Friday, January 9, 2015
Dealing with Servants
"What wretches are ordinary servants that go on in the same vulgar Track ev'ry day! Eating, working and sleeping! But we, who have the Honour to serve the Nobility, are of another Species. We are above the common Forms, have Servants to wait upon us, and are as lazy and luxurious as our Masters."
So is quoted a duke's servants in James Townley's 1775 High Life Below Stairs. The English class system extended through the upper ranks and well into lower orders, with its own complications of hierarchy. But even as the industrial revolution broke down class system by creating a new class of rich merchants, the upper class required their servants. And the larger the house and estate, the more staff required for its maintenance.
In the country, an estate needed the following, in order of their own precedent:
-A land steward to manage the estate, collect rents and settle disputes between tenants.
-A house steward or housekeeper to supervise indoor staff for two hundred pounds a year, and some houses might have both a house steward and a housekeeper who served under him.
-A valet for the master of the house, and a lady's maid for the lady of the house, whose wages might be anything from twenty to two hundred, depending on if they were in demand in London, or stuck in the countryside without opportunity.
A master of horse or stable clerk to supervise the stables, including livery servants who worked outdoors, coachmen and stable lads, for around sixty pounds a year in salary.
A butler, a cook, a head gardener, who earned twenty to forty pounds year. This might include a wine-butler, and also a porter or major domino who supervised the comings and goings at the house, and a groom of chambers, who looked after the furniture in the house.
In the lower male ranks came other coachmen, footmen, running footmen, grooms, under-butlers, under-coachmen, park-keepers, game-keepers, yard boys, hall boys, footboys. In the lower female servant ranks came nannies, chambermaids, laundry maids, dairy maids, maids-of-all-work, scullery maids. In town such staff might earn as much as ten to twenty pounds a year, with men being paid more. In the country, salaries were half that or even less.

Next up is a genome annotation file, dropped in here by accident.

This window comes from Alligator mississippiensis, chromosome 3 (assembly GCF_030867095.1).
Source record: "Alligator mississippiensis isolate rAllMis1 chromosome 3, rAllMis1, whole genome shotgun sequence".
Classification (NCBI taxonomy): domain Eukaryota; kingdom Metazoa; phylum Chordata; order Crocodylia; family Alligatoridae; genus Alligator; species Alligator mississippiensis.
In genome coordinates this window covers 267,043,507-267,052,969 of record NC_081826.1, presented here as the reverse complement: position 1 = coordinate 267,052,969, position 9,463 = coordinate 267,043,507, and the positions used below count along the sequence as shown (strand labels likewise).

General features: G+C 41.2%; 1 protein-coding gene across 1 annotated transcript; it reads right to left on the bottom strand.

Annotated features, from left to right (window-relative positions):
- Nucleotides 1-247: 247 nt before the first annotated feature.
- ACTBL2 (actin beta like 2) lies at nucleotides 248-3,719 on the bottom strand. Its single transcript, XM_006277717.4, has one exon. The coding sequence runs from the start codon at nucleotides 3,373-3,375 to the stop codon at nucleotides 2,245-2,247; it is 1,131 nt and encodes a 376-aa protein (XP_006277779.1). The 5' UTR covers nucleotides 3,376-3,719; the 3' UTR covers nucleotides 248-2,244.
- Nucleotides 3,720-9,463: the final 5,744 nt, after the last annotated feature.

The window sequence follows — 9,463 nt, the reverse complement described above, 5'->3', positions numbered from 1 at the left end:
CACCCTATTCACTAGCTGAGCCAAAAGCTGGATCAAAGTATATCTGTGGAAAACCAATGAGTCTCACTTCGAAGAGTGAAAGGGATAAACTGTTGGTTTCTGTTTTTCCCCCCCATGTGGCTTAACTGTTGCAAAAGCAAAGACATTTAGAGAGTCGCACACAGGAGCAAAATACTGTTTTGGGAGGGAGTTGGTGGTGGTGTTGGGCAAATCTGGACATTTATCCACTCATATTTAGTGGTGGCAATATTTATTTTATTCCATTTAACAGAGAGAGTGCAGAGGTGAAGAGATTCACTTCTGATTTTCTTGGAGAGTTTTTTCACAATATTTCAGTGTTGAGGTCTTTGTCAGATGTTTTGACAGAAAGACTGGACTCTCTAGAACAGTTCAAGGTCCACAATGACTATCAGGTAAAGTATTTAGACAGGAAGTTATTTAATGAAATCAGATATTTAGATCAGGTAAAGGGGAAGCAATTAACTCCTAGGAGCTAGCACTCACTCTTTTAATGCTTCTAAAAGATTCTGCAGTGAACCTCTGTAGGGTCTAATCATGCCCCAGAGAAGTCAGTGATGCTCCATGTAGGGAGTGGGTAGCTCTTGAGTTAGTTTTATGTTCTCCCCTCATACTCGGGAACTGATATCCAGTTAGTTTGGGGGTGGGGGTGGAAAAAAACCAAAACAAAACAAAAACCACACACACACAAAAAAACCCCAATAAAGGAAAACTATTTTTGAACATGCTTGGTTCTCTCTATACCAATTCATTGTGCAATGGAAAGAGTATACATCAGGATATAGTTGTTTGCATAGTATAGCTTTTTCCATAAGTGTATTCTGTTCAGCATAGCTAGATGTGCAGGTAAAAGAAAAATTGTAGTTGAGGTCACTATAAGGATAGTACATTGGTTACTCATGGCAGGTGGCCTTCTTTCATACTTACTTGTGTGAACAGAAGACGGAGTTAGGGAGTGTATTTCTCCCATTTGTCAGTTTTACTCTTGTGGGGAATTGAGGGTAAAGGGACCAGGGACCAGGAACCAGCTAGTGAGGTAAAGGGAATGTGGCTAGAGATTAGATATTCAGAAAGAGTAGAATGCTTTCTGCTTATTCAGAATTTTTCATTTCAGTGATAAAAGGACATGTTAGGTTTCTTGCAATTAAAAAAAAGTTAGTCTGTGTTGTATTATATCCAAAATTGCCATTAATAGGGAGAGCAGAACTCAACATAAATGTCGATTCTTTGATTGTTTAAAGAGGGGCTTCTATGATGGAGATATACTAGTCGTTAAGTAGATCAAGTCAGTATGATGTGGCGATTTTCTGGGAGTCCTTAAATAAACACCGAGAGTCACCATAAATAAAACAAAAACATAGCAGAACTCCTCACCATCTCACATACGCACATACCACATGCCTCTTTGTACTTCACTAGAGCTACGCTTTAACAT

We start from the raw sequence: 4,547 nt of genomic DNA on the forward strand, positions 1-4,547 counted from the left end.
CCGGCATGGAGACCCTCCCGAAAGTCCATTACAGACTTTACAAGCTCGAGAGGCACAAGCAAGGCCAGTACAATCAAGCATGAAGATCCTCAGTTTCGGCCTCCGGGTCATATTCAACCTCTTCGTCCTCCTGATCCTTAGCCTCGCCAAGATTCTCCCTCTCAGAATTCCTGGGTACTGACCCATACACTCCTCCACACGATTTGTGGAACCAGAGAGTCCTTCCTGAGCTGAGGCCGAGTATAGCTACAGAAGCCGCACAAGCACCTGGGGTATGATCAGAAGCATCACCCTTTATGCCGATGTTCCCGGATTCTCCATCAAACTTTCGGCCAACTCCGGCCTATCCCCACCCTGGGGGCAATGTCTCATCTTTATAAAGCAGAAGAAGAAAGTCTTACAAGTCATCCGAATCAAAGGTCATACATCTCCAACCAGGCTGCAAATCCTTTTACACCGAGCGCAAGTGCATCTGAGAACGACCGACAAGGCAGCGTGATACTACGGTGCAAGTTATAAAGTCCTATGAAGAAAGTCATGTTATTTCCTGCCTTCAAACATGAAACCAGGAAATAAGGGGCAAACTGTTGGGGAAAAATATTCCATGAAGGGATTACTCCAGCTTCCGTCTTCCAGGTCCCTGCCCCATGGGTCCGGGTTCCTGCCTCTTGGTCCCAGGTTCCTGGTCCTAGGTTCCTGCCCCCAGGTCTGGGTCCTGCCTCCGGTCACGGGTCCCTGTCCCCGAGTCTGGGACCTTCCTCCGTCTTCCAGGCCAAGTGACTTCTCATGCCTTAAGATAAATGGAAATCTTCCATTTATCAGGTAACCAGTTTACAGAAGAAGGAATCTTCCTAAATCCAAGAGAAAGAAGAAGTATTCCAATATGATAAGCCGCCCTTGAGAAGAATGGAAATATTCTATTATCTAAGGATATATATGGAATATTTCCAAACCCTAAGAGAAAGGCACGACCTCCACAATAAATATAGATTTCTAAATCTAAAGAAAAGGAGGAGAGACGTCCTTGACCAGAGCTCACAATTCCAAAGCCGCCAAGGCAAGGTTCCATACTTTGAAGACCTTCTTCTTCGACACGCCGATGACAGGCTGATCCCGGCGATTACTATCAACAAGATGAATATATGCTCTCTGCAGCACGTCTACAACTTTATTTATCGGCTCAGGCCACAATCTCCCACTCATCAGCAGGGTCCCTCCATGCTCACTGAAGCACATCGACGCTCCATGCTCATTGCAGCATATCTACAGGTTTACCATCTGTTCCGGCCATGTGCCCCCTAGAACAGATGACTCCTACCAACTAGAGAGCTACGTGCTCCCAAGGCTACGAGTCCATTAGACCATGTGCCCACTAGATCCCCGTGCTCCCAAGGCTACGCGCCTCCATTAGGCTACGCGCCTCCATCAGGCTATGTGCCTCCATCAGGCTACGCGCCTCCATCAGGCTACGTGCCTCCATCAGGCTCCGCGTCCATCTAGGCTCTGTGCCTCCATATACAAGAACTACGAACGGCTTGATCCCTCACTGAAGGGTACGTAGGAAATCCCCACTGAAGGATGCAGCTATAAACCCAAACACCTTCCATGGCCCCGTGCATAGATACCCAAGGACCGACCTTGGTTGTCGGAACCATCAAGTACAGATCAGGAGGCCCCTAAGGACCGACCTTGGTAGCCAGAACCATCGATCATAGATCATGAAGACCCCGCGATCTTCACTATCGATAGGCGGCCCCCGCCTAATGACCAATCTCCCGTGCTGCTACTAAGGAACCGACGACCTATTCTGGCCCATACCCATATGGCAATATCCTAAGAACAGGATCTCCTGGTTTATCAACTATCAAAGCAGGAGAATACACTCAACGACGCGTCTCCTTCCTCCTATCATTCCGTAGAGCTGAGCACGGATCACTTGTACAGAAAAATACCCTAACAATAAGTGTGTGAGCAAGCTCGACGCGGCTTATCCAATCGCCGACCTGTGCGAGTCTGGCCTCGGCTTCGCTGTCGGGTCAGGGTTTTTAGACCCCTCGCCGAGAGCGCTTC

In the no-mans land between servant and master existed those creatures who might be of upper or lower class, but who did not quite fit into either, the governess, tutor and dancing master.
A large estate might require as many as fifty indoor servants, and twice that or more in outside labor to deal with the estate's lawns, animals, produce, beer-making, dairy and so on. An estate acted very much like its own village, with squabbles between servants, gossip, flirtations, jealousies, and structure. All of which had changed little from feudal times.
However, the world was changing. New factories, new roads and lower costs of transportation make even the servant class more mobile. And keeping a good staff began to be an issue.
To hire staff, the lady of the house--or the housekeeper or house steward--might advertise in The London Times or the Morning Post. The custom of 'Mop Fairs' where servants might parade and find new positions also existed through the 1700's and into the 1800's. "Females of the domestic kind are distinguished by their aprons, vs. cooks in coloured, nursery maids in white linen and chamber and waiting maids in lawn or cambric," writes Samuel Curwen of such a fair at Waltham Abbey in 1782. Such a fair included strolling, stalls, and full public houses, with a good bit of drinking. It was for many servants a holiday.